The text Crofts received came with a video that references a case in Wales, Wisconsin, where parents sued a school district over a policy that allowed their daughter to go by male pronouns. The video twists the story and insinuates that the school forcibly transitioned their daughter into a boy, which did not happen. 

“On April 4, the balance of Wisconsin’s Supreme Court will determine if parents still have rights,” the narrator of the video says. “Don’t leave your children in the hands of Janet Protasiewiz. Vote for Justice Daniel Kelly. Your family depends on it.”

Crofts called the message and video an “absurd,” “fear-mongering” attempt to distract from real issues and scare voters into supporting Kelly.

“I don’t know a single person who is worried that a school is going to turn their kid trans,” Crofts added.

The Protasiewicz campaign also criticized the messages and videos, describing them as a scare tactic and an effort to distort her record.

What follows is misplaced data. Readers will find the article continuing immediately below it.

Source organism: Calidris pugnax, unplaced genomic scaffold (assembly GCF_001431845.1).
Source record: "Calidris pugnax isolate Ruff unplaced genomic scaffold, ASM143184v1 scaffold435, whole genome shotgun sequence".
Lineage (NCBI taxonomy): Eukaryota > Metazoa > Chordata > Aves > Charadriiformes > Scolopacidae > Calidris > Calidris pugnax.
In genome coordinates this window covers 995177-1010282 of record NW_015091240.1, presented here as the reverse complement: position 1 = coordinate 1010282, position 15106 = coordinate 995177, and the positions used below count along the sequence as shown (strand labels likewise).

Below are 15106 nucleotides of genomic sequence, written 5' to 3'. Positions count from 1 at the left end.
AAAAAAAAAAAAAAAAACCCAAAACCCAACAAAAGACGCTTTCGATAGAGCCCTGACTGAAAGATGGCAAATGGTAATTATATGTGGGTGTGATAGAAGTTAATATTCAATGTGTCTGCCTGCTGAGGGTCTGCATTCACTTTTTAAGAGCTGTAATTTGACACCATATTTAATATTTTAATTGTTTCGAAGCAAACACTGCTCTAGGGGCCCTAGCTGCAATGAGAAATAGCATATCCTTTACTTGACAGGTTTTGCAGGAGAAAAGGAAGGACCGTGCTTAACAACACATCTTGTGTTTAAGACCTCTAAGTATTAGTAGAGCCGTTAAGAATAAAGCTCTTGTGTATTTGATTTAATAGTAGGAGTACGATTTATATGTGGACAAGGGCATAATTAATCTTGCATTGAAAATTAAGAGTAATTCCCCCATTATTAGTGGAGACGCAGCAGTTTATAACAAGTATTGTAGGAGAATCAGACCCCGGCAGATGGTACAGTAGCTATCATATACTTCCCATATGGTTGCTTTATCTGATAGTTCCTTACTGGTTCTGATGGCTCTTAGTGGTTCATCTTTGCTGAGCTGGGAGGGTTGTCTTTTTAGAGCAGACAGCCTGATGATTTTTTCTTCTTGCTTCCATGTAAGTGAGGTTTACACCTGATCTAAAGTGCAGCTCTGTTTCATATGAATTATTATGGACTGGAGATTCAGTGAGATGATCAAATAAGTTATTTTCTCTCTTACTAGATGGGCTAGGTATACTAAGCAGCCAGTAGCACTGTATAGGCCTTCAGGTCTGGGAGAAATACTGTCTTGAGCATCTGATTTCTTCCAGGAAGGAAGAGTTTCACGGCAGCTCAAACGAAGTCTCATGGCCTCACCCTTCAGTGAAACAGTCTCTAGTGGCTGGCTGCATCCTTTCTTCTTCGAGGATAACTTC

“The right-wing groups supporting Dan Kelly’s campaign will say literally anything in an attempt to scare voters and distract from his record of extremism and corruption,” Protasiewicz campaign spokesperson Sam Roecker said in a statement. “Judge Janet Protasiewicz believes in treating everyone with dignity and respect, and she will bring fairness and impartiality back to the court. These claims aren’t based in reality and don’t reflect positions Judge Protasiewicz has taken in this campaign.”

The second text message misleadingly claims Protasiewicz is backed by “woke activists” who are “stripping parents of their rights in Wisconsin schools and forcing transgenderism down our throats.” 

The narrator of the second video funded by the American Principles Project PAC—once again spreading conspiracies and misleading information—says that “Radical activists want kids to start transgender therapies without parental consent. The extreme groups endorsing Janet Protasiewicz aim to take away parental rights and impose trans ideology on our kids.”

The second video, like the first one, then paints Kelly as a white knight of sorts who will support parents’ rights and “put an end to trans indoctrination in our schools.”